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Candidate genes for COPD in two large data sets.

https://arctichealth.org/en/permalink/ahliterature142737
Source
Eur Respir J. 2011 Feb;37(2):255-63
Publication Type
Article
Date
Feb-2011
Author
P S Bakke
G. Zhu
A. Gulsvik
X. Kong
A G N Agusti
P M A Calverley
C F Donner
R D Levy
B J Make
P D Paré
S I Rennard
J. Vestbo
E F M Wouters
W. Anderson
D A Lomas
E K Silverman
S G Pillai
Author Affiliation
Dept of Thoracic Medicine, Haukeland University Hospital, Bergen, Norway. per.bakke@med.uib.no
Source
Eur Respir J. 2011 Feb;37(2):255-63
Date
Feb-2011
Language
English
Publication Type
Article
Keywords
Aged
Case-Control Studies
Female
Genetic Association Studies
Genetic Predisposition to Disease - epidemiology - genetics
Humans
Male
Middle Aged
Norway - epidemiology
Polymorphism, Genetic
Polymorphism, Single Nucleotide
Pulmonary Disease, Chronic Obstructive - epidemiology - genetics
Respiratory Function Tests - statistics & numerical data
STAT1 Transcription Factor - genetics
Sirtuin 2 - genetics
Smoking - epidemiology
Vitamin D-Binding Protein - genetics
Abstract
Lack of reproducibility of findings has been a criticism of genetic association studies on complex diseases, such as chronic obstructive pulmonary disease (COPD). We selected 257 polymorphisms of 16 genes with reported or potential relationships to COPD and genotyped these variants in a case-control study that included 953 COPD cases and 956 control subjects. We explored the association of these polymorphisms to three COPD phenotypes: a COPD binary phenotype and two quantitative traits (post-bronchodilator forced expiratory volume in 1 s (FEV1) % predicted and FEV1/forced vital capacity (FVC)). The polymorphisms significantly associated to these phenotypes in this first study were tested in a second, family-based study that included 635 pedigrees with 1,910 individuals. Significant associations to the binary COPD phenotype in both populations were seen for STAT1 (rs13010343) and NFKBIB/SIRT2 (rs2241704) (p
PubMed ID
20562129 View in PubMed
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A novel study design to investigate the early-life origins of asthma in children (SAGE study).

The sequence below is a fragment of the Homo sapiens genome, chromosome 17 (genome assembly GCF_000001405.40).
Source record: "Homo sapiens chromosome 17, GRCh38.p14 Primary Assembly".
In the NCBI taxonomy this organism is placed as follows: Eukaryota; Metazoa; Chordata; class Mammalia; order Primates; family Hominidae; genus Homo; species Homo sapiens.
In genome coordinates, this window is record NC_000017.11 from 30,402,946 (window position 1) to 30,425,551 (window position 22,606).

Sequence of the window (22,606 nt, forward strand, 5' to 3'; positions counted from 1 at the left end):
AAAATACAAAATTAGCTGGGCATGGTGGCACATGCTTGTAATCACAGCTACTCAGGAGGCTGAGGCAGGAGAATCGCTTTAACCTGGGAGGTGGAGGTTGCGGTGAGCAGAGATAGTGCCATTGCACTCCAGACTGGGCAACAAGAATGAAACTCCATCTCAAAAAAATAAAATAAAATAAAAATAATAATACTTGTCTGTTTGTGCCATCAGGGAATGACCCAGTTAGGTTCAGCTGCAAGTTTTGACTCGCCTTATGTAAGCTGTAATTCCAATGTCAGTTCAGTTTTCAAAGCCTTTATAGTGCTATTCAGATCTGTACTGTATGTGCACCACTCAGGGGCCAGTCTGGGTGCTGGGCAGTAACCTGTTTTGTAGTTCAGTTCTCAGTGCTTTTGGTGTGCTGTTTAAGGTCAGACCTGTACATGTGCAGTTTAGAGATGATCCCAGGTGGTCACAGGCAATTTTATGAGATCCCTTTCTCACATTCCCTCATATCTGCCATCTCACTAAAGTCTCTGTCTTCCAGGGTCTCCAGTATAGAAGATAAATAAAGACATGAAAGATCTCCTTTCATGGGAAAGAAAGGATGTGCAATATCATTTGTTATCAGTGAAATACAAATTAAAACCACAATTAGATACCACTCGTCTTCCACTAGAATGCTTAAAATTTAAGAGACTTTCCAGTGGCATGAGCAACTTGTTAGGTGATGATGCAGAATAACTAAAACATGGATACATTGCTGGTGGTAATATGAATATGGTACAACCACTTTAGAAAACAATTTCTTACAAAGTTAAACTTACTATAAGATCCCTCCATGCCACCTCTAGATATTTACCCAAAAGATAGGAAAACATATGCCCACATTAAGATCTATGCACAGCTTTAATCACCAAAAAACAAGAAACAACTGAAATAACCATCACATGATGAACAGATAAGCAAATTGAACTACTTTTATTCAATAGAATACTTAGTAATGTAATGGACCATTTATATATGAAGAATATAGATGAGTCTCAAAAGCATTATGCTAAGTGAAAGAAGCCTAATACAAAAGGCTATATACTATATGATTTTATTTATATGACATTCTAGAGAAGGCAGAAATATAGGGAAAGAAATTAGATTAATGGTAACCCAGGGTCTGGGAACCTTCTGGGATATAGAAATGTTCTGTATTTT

https://arctichealth.org/en/permalink/ahliterature151176
Source
Allergy. 2009 Aug;64(8):1185-93
Publication Type
Article
Date
Aug-2009
Author
A L Kozyrskyj
K T HayGlass
A J Sandford
P D Paré
M. Chan-Yeung
A B Becker
Author Affiliation
Department of Pediatrics, University of Alberta, Edmonton, AB, Canada.
Source
Allergy. 2009 Aug;64(8):1185-93
Date
Aug-2009
Language
English
Publication Type
Article
Keywords
Asthma - diagnosis - epidemiology
Case-Control Studies
Child
Cohort Studies
Humans
Manitoba - epidemiology
Medical Records
Records as Topic
Research Design
Risk factors
Abstract
This is a description of the Study of Asthma, Genes and the Environment (SAGE), a novel birth cohort created from provincial healthcare administrative records. It is a general population-based cohort, composed of children at high and low risk for asthma, living in urban and rural environments in Manitoba, Canada. The SAGE study captures the complete longitudinal healthcare records of children born in 1995 and contains detailed information on early-life exposures, such as antibiotic utilization and immunization, in relationship to the development of asthma. Nested within the birth cohort is a case-control study, which was created to collect information on home environmental exposures from detailed surveys and home dust sampling, to confirm asthma status in children and use this data to validate healthcare database measures of asthma, to determine differences in immune system responsiveness to innate and adaptive immune stimuli in asthma, to genotype children for genes likely associated with the development of asthma and to study the epigenetic regulation of pre-established protective vs allergic immune responses. The SAGE study is a multidisciplinary collaboration of researchers from pediatric allergy, population health, immunology, and genetic and environmental epidemiology. As such, it serves as a fertile, interdisciplinary training ground for graduate students, and postdoctoral and clinician fellows.
PubMed ID
19416140 View in PubMed
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